But today, one thing we want to talk about is the kind of painful reality of sales and putting yourself out there in the world. A moment where you are on a sales call, in the middle of launch and you have an idea of specifically who you wanna work with and who your customer is but the only people who are applying or reaching out to work with you are people who are not quite a fit.
And because you wanna hit certain numbers, you wanna make sure you have a certain amount in your bank account that month, you wanna make sure you can brag about a successful launch on Facebook after it happens, you go into panic mode.
Which means you start letting people in who aren’t necessarily a fit, who aren’t necessarily, don’t have the level of experience or knowledge that you were expecting or anticipating.
And that in turn, changes the experience of the one on one coaching you’re doing, the client work, the program or course that you’re leading and it basically turns everything around because you hit the panic button and decide to open the doors a little bit wider to people who may not be a perfect fit so you can make sure you make your numbers.
Part of the reason why we’re talking about this this week is I actually just closed down a launch for my idea incubator, Thunder, which was so much fun to put together. And I have some really incredible people in there who were really a great fit.
But I had to be crazy selective in the process and I’d set out to do that but about half way, what’s happening? I’m on Voxer to Margo being like,
“Oh my God! Am I gonna get people who are a fit in this? Should I just shut the whole thing down? I hate launching! What is going on?”
And in the end I stuck to my guns and ended up with a really excellent, really perfect fit group of people in the incubator. But it took a while to get there.
I think this is actually a really normal experience for entrepreneurs, for anyone selling themselves or putting themselves out in the world.
So Maggie and Margo, I would love to hear your profit panic experiences. Share some war stories. And then I’d love to talk a little bit about solutions. How does that feel?
Feels awesome. Sounds really good. (laughs)
I’m having panic! Like I already am reliving it all!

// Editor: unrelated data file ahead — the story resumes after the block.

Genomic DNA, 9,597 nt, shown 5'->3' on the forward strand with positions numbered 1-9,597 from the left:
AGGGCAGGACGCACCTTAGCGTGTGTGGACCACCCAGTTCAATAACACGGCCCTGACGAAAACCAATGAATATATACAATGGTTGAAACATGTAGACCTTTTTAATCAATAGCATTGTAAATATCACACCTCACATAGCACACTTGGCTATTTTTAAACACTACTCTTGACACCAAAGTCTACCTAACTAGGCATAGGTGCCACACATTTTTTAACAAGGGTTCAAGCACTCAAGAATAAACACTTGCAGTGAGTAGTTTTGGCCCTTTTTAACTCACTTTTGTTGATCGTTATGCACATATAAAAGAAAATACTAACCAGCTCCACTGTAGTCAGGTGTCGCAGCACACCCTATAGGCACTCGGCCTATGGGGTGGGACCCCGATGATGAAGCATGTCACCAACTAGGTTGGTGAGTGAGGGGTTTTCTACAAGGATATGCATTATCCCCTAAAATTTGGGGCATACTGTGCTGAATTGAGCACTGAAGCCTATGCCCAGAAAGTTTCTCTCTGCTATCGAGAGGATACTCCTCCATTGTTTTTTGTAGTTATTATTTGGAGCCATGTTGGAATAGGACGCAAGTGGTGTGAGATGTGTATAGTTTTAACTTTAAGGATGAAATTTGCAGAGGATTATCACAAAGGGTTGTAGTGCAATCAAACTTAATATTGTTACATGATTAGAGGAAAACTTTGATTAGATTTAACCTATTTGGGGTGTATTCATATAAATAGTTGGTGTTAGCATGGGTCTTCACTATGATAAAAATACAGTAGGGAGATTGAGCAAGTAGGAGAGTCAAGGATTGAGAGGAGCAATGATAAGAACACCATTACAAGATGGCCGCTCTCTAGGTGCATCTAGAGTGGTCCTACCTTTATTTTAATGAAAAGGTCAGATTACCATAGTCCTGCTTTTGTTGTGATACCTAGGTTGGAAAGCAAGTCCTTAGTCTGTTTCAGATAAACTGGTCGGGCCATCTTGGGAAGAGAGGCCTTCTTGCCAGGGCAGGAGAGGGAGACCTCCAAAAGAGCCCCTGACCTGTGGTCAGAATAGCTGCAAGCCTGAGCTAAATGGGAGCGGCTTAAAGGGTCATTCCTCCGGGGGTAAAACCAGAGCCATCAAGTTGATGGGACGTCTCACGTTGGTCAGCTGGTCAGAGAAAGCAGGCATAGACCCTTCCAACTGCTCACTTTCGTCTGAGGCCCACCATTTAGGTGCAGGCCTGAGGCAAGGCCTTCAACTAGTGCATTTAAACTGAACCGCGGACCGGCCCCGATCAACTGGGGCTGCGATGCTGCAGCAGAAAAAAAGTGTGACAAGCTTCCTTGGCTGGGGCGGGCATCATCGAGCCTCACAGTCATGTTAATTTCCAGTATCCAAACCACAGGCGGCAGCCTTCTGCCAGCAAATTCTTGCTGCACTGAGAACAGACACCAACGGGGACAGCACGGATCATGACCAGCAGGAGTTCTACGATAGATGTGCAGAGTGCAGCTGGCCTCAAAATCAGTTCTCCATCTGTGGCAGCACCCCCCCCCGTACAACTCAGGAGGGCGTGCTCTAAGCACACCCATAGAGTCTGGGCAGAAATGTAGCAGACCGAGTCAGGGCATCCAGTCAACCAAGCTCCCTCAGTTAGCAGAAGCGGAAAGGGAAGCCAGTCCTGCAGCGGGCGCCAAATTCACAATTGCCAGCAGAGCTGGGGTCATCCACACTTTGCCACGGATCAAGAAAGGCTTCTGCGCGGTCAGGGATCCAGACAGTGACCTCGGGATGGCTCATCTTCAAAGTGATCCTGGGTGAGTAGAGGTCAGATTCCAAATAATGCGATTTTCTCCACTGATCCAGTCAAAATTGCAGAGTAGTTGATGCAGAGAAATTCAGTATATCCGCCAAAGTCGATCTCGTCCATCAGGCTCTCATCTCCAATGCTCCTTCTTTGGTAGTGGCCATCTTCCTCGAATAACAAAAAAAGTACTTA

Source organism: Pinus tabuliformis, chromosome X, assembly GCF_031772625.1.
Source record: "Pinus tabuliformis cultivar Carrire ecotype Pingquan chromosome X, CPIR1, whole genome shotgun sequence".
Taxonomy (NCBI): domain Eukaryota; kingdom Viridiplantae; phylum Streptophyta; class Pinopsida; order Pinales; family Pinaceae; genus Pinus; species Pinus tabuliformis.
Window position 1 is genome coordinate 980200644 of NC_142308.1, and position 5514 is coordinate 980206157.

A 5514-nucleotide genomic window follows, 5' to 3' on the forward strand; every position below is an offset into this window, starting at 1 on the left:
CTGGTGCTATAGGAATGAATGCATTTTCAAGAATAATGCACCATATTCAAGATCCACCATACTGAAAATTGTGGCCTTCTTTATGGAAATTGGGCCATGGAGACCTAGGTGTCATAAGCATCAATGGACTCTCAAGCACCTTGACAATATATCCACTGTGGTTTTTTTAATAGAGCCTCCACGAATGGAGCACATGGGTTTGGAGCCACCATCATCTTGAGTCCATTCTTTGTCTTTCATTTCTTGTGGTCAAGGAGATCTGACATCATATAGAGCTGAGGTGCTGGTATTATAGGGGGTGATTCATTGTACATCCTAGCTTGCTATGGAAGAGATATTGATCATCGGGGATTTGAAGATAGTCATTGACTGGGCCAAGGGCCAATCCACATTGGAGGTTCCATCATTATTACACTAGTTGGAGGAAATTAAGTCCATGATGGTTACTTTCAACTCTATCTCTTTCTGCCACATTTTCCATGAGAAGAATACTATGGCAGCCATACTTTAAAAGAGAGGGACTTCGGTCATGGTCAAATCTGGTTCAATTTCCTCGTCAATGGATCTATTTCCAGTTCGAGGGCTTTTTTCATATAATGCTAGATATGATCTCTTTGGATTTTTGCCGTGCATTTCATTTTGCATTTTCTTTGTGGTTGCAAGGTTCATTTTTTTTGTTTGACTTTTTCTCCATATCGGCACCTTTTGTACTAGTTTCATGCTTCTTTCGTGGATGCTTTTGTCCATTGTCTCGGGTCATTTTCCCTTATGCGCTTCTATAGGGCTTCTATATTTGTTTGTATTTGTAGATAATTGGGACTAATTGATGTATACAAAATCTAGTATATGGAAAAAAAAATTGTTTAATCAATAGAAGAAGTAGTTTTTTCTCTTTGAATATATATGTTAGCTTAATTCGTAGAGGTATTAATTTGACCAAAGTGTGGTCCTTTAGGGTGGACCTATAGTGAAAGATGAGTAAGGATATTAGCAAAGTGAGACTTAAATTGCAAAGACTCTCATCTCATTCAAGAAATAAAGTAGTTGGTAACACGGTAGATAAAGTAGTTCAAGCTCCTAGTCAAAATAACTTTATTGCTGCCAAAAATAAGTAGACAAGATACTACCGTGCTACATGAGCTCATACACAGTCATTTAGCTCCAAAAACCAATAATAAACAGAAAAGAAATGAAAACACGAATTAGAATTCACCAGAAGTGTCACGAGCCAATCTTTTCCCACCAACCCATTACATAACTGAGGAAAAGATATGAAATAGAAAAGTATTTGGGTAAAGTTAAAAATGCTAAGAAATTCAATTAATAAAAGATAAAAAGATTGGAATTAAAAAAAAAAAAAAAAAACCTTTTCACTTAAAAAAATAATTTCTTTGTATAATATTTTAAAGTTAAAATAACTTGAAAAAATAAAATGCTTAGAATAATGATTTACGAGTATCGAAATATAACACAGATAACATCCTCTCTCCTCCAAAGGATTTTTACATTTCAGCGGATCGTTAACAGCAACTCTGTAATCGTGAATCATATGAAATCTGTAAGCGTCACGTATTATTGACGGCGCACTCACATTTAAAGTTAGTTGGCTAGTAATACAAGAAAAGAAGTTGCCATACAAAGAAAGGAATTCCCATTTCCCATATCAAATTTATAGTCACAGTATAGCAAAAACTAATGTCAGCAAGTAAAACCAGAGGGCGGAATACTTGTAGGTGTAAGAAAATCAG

Residual panic! Maggie, talk to me a little bit about your experience with this. I know that especially this, also this profit panic moment also happens in one on one work.
Where you’re having a sales call with somebody who they’re not quite a fit to work for and you know it but you give the yes anyway. When you feel yourself falling into a trap like that what do you tend to do?
I remember I’ve written the story of the worst, you know, situation that came as a result of that. And basically tattooed it on my forehead. It’s up in here somewhere. It’s literally posted because I can’t let that happen again.
Story! Story! Story!
When I wanted to kind of rev my business up again after I had my son two years ago, I had the emergency brake on, it felt like. And I did need to say yes or I needed to just bring people in and figure out what do I do again? And I was saying yes to a lot things and that was going fine for a while and then it kind of was spiraling out of control. I had everything.
Bespoke contracts, and just everything was different for each person.
I couldn’t remember what the fuck was goin’ on. You know, and so, eventually I did that one too many times.
And it was that last time with a client that was a type of person who would be on the phone, in the call before we even agreed to work together. It was like, “Oh yeah, I’ve worked with people like you and you guys are pretty much all garbage so impress me.” I mean, he didn’t use those words.
I’ve been on that call.
I’ve been on that call. We’ve all been on that call.